Related topics: galaxies · physical review letters · dark matter · moon · nasa

Monitoring groundwater changes more precisely

A new method could help to track groundwater changes better than before. To this end, researchers from Potsdam and Oberlin, Ohio (USA), have compared gravity field data from the GRACE and GRACE-Follow On satellite missions ...

Black holes? They are like a hologram

According to new research by SISSA, ICTP and INFN, black holes could be like holograms, in which all the information to produce a three-dimensional image is encoded in a two-dimensional surface. As affirmed by quantum theories, ...

Levitated timepiece sets new benchmark

A new mechanical "clock" has been created by an international team of researchers, led by scientists at the University of St Andrews, which could test the fundamental physics of gravity.

Making cells ultra-heavy

The life of a fibroblast is heavy, but PhD student Julia Eckert makes it 19.5 times heavier, using the Large Diameter Centrifuge at the ESTEC space research centre in Noordwijk.

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Gravitation

Gravitation is a natural phenomenon by which objects with mass attract one another. In everyday life, gravitation is most commonly thought of as the agency which lends weight to objects with mass. Gravitation compels dispersed matter to coalesce, thus accounting for the existence of the Earth, the Sun, and most of the macroscopic objects in the universe. It is responsible for keeping the Earth and the other planets in their orbits around the Sun; for keeping the Moon in its orbit around the Earth; for the formation of tides; for convection, by which fluid flow occurs under the influence of a temperature gradient and gravity; for heating the interiors of forming stars and planets to very high temperatures; and for various other phenomena observed on Earth. Modern physics describes gravitation using the general theory of relativity, in which gravitation is a consequence of the curvature of spacetime which governs the motion of inertial objects. The simpler Newton's law of universal gravitation provides an accurate approximation for most calculations.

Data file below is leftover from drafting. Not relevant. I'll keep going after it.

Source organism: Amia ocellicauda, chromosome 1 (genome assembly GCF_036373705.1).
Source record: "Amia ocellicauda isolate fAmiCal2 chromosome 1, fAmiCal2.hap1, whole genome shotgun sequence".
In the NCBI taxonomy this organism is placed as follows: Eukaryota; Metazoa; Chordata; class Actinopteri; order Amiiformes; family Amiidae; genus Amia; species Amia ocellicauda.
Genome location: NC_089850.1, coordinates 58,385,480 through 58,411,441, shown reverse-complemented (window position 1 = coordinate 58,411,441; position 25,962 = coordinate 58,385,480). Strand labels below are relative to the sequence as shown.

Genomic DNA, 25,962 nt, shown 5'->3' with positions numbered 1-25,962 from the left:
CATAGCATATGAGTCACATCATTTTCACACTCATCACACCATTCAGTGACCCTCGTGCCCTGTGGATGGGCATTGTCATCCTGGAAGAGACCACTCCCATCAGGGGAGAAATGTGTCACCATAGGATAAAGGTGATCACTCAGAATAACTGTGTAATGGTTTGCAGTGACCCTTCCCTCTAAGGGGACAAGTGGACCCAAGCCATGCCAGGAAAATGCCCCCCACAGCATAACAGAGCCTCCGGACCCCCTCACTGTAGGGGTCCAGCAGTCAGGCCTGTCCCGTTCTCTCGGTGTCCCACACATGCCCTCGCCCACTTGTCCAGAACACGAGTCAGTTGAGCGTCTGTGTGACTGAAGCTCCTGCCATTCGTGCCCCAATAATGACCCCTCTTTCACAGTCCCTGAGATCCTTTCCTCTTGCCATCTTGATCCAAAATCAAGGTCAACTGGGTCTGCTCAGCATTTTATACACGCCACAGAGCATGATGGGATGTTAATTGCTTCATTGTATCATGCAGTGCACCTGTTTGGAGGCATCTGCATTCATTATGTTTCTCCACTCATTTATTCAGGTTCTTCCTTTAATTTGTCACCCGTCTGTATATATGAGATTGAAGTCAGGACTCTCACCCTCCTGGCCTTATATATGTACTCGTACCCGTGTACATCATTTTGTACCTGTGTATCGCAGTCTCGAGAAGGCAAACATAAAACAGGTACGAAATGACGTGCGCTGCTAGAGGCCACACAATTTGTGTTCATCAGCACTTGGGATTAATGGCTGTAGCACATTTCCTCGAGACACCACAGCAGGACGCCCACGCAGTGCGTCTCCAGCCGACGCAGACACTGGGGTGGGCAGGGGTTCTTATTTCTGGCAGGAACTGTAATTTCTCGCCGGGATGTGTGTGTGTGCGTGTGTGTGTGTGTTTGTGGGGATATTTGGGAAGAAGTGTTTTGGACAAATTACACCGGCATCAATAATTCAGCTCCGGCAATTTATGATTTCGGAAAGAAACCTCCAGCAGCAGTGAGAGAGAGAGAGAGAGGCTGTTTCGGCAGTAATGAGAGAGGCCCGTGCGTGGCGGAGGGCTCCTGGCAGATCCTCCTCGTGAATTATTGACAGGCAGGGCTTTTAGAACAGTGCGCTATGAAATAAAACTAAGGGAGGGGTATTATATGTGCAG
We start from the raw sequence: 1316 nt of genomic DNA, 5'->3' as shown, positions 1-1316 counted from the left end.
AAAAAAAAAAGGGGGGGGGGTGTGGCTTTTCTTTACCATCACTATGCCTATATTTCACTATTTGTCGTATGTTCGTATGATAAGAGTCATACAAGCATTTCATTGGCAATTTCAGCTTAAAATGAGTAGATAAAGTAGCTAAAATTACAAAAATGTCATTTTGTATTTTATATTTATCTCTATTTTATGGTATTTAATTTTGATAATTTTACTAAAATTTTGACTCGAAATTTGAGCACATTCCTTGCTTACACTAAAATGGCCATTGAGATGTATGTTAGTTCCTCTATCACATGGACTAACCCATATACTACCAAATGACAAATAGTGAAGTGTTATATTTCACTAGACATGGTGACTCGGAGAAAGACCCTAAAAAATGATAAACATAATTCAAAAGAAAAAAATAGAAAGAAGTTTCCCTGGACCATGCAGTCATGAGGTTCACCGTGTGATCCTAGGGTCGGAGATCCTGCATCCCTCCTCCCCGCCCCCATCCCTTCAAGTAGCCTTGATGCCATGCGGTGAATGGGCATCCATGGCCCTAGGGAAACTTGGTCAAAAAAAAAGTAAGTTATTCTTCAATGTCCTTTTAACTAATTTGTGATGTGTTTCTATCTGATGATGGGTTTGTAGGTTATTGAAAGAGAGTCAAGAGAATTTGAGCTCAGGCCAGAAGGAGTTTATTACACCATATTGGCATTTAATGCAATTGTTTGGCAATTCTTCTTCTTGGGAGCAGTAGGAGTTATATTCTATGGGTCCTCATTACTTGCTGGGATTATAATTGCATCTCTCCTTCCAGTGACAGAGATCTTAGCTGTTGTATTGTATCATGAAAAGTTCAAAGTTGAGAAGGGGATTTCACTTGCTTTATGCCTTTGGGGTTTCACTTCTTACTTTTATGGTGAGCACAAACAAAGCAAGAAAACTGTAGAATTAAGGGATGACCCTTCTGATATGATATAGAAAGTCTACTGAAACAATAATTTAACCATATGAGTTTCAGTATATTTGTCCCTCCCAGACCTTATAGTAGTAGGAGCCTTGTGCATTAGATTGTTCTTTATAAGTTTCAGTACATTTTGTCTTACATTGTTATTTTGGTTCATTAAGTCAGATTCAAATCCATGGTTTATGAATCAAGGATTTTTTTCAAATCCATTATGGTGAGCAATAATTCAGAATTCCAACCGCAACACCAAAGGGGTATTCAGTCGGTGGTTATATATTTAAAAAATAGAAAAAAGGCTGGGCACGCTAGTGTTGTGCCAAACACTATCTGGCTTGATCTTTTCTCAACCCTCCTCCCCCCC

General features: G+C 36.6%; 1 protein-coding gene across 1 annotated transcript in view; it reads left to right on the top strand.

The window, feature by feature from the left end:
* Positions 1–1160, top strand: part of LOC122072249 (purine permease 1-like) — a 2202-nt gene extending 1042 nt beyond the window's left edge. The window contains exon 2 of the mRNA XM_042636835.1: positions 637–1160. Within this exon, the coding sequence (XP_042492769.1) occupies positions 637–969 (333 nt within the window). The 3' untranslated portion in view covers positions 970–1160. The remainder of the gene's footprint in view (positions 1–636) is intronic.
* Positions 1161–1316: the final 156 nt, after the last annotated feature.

The terms gravitation and gravity are mostly interchangeable in everyday use, but a distinction is made in scientific circles. "Gravitation" is a general term describing the phenomenon by which bodies with mass are attracted to one another, while "gravity" refers specifically to the net force exerted by the Earth on objects in its vicinity as well as by other factors, such as the Earth's rotation.

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